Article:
2085 Environmental Chemistry (3) Miller, Libelo
  Chemistry and physics of the environment, with emphasis on water and air pollution; environmental analysis and modeling and their limitations. (Fall)
2122 Introductory Quantitative Analysis (3) Licht, Vertes
  Theory and practice of quantitative analysis by modern methods; evaluation of analytical data emphasizing detection and correction of experimental errors. Correlated with Chem 2123. Prerequisite: Chem 1112. (Spring)
2123 Introductory Quantitative Analysis Laboratory (1) Staff
  Laboratory complement to Chem 2122. Prerequisite or concurrent registration: Chem 2122. Laboratory fee. (Fall and spring)
2151-52 Organic Chemistry (3-3) King, Dowd, Voutchkova, and Staff
  Systematic treatment of the structure, preparation, properties, and reactions of the principal classes of organic compounds. Fundamental principles of stereochemistry, reaction mechanisms, and spectroscopic methods of analysis. Prerequisite to Chem 2151: Chem 1112. Prerequisite to Chem 2152: Chem 2151. (Academic year)
2153-54 Organic Chemistry Laboratory (1-1) King and Staff
  Laboratory complement of Chem 2151-52. Introduction to and practice in basic skills of synthesis, separation, purification, and identification of organic compounds. Prerequisite or concurrent registration: Chem 2151-52. Prerequisite to Chem 2154: Chem 2153. Laboratory fee. (Academic year)
3140 Geochemistry (3) Teng
  Same as Geol 3140.
3165-66 Biochemistry I–II (3-3) Massiah
  Introduction to the chemistry of living cells; structure and function of proteins, lipids, carbohydrates, and nucleic acids; enzyme structure, mechanism, and regulation. Prerequisite: Chem 2151-52; Chem 3165 is prerequisite to Chem 3166. Credit toward the degree cannot be earned for Chem 3165-66 and for Bioc 3261/BiSc 3261 and 3263. (Academic year)
3170 Introduction to Physical Chemistry (3) Gillmor
  Thermodynamics, chemical and physical equilibria, kinetics, and spectroscopy. Examples taken from biological systems. Prerequisite: Chem 1111-12; Math 1231; Phys 1012 or 1022; or permission of instructor. Not open to chemistry majors. May not be taken for credit by students who have received credit for Chem 3171-72 or an equivalent course. (Fall)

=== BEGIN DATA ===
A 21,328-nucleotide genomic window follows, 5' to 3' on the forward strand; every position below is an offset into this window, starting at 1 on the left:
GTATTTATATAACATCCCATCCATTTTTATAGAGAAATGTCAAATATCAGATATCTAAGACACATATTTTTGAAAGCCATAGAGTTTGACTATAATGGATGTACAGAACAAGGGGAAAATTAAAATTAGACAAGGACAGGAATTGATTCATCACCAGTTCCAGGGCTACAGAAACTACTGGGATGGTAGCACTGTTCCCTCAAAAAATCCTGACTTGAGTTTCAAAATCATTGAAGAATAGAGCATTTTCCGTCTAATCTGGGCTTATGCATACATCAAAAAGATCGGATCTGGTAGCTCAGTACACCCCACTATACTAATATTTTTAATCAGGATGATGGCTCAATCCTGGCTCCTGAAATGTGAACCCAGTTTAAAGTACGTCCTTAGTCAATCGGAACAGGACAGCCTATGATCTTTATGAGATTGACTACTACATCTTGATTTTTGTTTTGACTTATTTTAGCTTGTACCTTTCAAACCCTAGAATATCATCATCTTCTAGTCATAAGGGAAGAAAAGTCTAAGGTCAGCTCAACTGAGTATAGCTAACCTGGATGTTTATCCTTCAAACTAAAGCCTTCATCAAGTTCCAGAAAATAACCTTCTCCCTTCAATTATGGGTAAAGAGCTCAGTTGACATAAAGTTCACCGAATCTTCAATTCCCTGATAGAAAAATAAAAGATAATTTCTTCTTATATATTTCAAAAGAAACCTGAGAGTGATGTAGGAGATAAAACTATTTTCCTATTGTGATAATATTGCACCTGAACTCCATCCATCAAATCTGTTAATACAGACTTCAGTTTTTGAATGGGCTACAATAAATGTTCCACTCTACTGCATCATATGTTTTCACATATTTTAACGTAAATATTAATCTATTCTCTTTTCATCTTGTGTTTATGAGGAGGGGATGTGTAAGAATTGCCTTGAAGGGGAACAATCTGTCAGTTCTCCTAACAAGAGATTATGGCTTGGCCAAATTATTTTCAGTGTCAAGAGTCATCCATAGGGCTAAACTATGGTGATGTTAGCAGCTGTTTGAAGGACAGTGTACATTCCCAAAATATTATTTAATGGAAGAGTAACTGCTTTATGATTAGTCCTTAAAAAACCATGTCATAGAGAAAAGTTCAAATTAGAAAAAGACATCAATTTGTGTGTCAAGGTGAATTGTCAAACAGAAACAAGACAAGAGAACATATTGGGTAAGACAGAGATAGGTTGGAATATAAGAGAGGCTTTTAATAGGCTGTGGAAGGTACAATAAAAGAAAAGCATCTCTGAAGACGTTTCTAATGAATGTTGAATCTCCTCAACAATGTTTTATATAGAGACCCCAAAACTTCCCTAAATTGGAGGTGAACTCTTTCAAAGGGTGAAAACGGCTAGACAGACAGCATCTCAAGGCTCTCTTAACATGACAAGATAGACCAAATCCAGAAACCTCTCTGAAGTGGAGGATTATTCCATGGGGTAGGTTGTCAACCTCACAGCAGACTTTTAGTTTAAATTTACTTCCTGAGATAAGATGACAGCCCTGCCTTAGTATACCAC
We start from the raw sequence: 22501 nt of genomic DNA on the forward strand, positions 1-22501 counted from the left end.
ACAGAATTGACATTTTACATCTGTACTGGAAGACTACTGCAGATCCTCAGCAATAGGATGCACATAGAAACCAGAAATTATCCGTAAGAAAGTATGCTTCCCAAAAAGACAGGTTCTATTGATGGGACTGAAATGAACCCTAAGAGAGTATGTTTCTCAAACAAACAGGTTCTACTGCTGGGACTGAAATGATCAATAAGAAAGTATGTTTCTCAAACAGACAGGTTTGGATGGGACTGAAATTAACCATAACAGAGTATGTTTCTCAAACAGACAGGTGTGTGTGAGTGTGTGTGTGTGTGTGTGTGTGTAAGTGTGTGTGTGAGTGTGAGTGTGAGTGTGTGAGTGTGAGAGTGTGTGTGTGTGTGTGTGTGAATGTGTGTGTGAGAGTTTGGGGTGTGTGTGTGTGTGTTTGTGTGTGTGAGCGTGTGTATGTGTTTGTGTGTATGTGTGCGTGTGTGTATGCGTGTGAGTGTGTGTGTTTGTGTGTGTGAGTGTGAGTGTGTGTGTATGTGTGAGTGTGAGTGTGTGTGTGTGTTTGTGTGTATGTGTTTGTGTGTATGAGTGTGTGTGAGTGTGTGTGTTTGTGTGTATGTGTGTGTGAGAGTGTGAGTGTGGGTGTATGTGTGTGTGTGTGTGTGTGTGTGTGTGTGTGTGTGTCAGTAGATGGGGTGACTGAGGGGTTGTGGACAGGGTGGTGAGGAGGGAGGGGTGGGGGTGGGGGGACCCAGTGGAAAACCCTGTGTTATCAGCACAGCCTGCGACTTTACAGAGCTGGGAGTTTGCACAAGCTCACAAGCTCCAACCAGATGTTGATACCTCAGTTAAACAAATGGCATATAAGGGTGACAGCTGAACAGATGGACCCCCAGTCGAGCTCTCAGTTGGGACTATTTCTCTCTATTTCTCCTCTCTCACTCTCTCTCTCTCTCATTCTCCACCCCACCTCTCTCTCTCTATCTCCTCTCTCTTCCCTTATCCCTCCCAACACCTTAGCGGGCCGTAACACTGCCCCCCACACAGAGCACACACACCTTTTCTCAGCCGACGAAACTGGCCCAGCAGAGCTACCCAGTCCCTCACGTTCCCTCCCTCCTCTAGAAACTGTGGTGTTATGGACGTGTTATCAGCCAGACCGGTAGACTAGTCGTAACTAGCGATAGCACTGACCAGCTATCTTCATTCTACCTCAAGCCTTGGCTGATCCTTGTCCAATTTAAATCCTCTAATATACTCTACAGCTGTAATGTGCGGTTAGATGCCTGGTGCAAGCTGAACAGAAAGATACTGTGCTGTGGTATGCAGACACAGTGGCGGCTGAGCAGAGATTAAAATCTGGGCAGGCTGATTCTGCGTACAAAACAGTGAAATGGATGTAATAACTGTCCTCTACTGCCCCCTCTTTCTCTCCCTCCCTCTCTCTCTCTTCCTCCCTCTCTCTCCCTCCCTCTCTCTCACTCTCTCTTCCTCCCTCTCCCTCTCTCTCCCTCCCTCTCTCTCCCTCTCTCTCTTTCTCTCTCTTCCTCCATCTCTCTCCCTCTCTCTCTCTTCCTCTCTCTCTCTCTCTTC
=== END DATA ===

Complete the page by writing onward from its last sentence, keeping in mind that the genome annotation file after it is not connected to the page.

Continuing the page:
3171-72 Physical Chemistry (3-3) Wagner, Miller, Chen
  Gas laws, chemical thermodynamics, chemical equilibrium, kinetics, quantum chemistry, atomic and molecular spectra, structure of solids, liquids, and macromolecules. Prerequisite to Chem 3171: Chem 1112; Math 1231; Phys 1022; or permission of instructor. Prerequisite to Chem 3172: Chem 3171. (Academic year)
3173 Physical Chemistry Laboratory (2) Miller, Wagner, Gillmor
  Laboratory complement to Chem 3171. Prerequisite or concurrent registration: Chem 2123, 3171. Laboratory fee. (Spring)
3262 Biochemistry Laboratory (2) Vanderhoek
  Prerequisite: Chem 3165 or Bioc 3261/BiSc 3261. Laboratory fee. Same as Bioc 3262/BiSc 3262. (Spring)
3564 Lipid Biotechnology (2) Vanderhoek
  Prerequisite: Chem 3165 or Bioc 3261/BiSc 3261. Laboratory fee. Same as Bioc 3564/Chem 3564.
4113 Chemical Instrumentation (3) Staff
  Electronic analog measurements and control of electrical quantities in chemical instrumentation; digital and analog data conversion and optimization of electronic measurements in chemical instrumentation; computer interfacing and programming using PC-based systems. Prerequisite: Chem 3172 and 4122. Laboratory fee. (Fall)
4122 Instrumental Analytical Chemistry (3) Vertes
  Theory of instrumental methods in qualitative and quantitative analysis, determination of structure, with emphasis on atomic and molecular spectrophotometry, infrared spectroscopy, nuclear magnetic resonance, mass spectrometry, chromatography, and electroanalysis. Correlated with Chem 4123. Prerequisite or concurrent registration: Chem 3171 or permission of instructor. (Fall)
4123 Instrumental Analytical Chemistry Laboratory (2) Wagner, Sadtchenko
  Laboratory complement to Chem 4122. Prerequisite or concurrent registration: Chem 3171 and 4122. Laboratory fee. (Fall)
4134 Descriptive Inorganic Chemistry (3) Cahill, Daly
  Emphasis on periodic trends and structure and reactivity of transitional metal complexes. Prerequisite: Chem 2122. (Spring)
4195 Undergraduate Research (1 or 2) Staff
  Research on problems approved by the staff. Approval must be obtained prior to registration. A final written report on the work is required. For students requesting Special Honors in chemistry, a poster or oral presentation is also required. May be repeated for credit. Majors are encouraged to take the course for two semesters. Laboratory fee. (Fall and spring)

The George Washington University

© 2013 University Bulletin
The George Washington University All rights reserved.

Information in this bulletin is generally accurate as of fall 2012. The University reserves the right to change courses, programs, fees, and the academic calendar, or to make other changes deemed necessary or desirable, giving advance notice of change when possible.